Subrogation is a concept that's well-known in insurance and legal circles but rarely by the people they represent. If this term has come up when dealing with your insurance agent or a legal proceeding, it would be to your advantage to know the nuances of how it works. The more information you have, the better decisions you can make about your insurance company.
Any insurance policy you own is a promise that, if something bad occurs, the business that insures the policy will make restitutions in one way or another in a timely fashion. If you get hurt at work, your employer's workers compensation insurance picks up the tab for medical services. Employment lawyers handle the details; you just get fixed up.
But since ascertaining who is financially responsible for services or repairs is often a tedious, lengthy affair – and delay sometimes compounds the damage to the victim – insurance companies usually opt to pay up front and figure out the blame after the fact. They then need a way to recoup the costs if, when all is said and done, they weren't actually in charge of the payout.
Let's Look at an Example
Your bedroom catches fire and causes $10,000 in home damages. Luckily, you have property insurance and it pays for the repairs. However, in its investigation it finds out that an electrician had installed some faulty wiring, and there is a reasonable possibility that a judge would find him accountable for the loss. The home has already been repaired in the name of expediency, but your insurance firm is out all that money. What does the firm do next?
How Subrogation Works
This is where subrogation comes in. It is the process that an insurance company uses to claim payment after it has paid for something that should have been paid by some other entity. Some companies have in-house property damage lawyers and personal injury attorneys, or a department dedicated to subrogation; others contract with a law firm. Usually, only you can sue for damages done to your person or property. But under subrogation law, your insurer is extended some of your rights in exchange for making good on the damages. It can go after the money that was originally due to you, because it has covered the amount already.
How Does This Affect Policyholders?
For a start, if you have a deductible, it wasn't just your insurer who had to pay. In a $10,000 accident with a $1,000 deductible, you lost some money too – namely, $1,000. If your insurance company is unconcerned with pursuing subrogation even when it is entitled, it might choose to recover its costs by raising your premiums and call it a day. On the other hand, if it has a proficient legal team and pursues them enthusiastically, it is doing you a favor as well as itself. If all of the money is recovered, you will get your full thousand-dollar deductible back. If it recovers half (for instance, in a case where you are found one-half to blame), you'll typically get half your deductible back, depending on the laws in your state.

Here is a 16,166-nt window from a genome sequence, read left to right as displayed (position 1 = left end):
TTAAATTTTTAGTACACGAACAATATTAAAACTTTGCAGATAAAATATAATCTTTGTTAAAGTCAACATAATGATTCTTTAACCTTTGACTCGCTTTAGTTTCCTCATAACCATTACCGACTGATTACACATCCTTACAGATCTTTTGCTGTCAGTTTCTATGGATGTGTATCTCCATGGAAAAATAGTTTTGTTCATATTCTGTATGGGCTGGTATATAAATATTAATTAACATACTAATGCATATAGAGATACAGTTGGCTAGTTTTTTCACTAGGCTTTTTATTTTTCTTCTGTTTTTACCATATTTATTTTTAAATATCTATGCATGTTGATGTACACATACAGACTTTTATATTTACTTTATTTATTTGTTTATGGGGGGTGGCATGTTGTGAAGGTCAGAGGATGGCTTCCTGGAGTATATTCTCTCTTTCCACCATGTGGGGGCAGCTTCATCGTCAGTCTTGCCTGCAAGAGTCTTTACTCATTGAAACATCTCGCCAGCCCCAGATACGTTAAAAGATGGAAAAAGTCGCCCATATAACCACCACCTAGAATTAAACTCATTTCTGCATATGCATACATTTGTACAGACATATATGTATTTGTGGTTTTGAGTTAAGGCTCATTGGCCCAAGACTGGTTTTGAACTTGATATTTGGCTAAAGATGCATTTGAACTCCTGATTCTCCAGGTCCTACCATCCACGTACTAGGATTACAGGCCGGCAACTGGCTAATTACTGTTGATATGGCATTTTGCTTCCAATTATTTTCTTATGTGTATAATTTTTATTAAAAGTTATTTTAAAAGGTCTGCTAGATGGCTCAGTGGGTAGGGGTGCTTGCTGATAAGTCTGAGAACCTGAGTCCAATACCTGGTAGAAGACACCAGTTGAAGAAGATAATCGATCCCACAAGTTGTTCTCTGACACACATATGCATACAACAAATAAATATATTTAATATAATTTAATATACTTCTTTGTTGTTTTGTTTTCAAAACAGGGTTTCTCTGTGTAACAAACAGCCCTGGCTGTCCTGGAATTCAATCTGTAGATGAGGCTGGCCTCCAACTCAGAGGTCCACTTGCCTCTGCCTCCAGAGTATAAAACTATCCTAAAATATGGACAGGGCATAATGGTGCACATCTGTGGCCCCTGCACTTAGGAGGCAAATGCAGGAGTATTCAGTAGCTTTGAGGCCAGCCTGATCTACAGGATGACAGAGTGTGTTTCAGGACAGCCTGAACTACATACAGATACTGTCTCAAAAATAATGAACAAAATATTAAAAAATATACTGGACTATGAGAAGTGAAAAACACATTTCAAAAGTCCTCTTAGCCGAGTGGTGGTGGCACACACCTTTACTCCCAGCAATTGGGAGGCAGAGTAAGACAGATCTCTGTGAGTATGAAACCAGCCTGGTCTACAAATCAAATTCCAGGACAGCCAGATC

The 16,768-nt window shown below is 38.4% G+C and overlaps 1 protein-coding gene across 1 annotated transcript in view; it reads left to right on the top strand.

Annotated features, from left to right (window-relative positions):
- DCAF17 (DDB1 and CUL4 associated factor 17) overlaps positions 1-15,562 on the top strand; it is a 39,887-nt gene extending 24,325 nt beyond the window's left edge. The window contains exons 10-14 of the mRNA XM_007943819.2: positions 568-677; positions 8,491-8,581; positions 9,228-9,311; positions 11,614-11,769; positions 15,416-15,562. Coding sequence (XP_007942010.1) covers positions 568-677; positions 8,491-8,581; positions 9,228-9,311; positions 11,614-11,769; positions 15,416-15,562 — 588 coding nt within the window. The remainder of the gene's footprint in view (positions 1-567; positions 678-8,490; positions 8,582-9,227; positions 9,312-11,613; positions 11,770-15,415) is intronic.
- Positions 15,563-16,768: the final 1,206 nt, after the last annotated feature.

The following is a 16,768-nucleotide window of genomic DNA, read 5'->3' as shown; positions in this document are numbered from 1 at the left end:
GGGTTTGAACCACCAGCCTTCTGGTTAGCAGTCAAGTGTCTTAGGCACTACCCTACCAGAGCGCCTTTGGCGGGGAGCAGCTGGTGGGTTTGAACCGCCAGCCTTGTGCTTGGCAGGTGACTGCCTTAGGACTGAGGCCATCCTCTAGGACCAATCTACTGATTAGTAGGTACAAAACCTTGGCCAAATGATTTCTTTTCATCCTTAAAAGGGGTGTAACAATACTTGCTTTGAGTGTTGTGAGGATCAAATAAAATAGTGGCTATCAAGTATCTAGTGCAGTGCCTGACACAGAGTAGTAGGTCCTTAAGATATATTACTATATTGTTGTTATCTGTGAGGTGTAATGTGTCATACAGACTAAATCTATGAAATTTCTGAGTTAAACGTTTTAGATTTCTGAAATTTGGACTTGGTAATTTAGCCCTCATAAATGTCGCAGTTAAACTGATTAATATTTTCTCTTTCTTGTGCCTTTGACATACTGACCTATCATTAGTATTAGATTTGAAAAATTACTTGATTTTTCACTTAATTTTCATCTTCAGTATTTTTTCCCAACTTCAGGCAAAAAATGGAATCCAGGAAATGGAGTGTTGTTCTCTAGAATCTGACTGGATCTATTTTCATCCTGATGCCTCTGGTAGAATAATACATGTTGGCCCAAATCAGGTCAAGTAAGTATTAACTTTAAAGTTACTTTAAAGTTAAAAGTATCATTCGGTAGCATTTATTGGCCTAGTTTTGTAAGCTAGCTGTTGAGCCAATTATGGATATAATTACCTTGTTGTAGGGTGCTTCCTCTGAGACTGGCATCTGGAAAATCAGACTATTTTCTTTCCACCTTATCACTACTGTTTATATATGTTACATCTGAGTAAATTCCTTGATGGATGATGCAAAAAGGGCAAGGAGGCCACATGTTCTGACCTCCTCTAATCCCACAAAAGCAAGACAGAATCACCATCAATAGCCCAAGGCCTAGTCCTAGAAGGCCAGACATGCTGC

Furthermore, if the total expense of an accident is over your maximum coverage amount, you could be in for a stiff bill. If your insurance company or its property damage lawyers, such as auto accident attorney Rosedale MD, successfully press a subrogation case, it will recover your losses as well as its own.
All insurance agencies are not created equal. When shopping around, it's worth scrutinizing the reputations of competing companies to determine if they pursue valid subrogation claims; if they do so fast; if they keep their customers apprised as the case continues; and if they then process successfully won reimbursements right away so that you can get your funding back and move on with your life. If, on the other hand, an insurance firm has a record of honoring claims that aren't its responsibility and then safeguarding its income by raising your premiums, you should keep looking.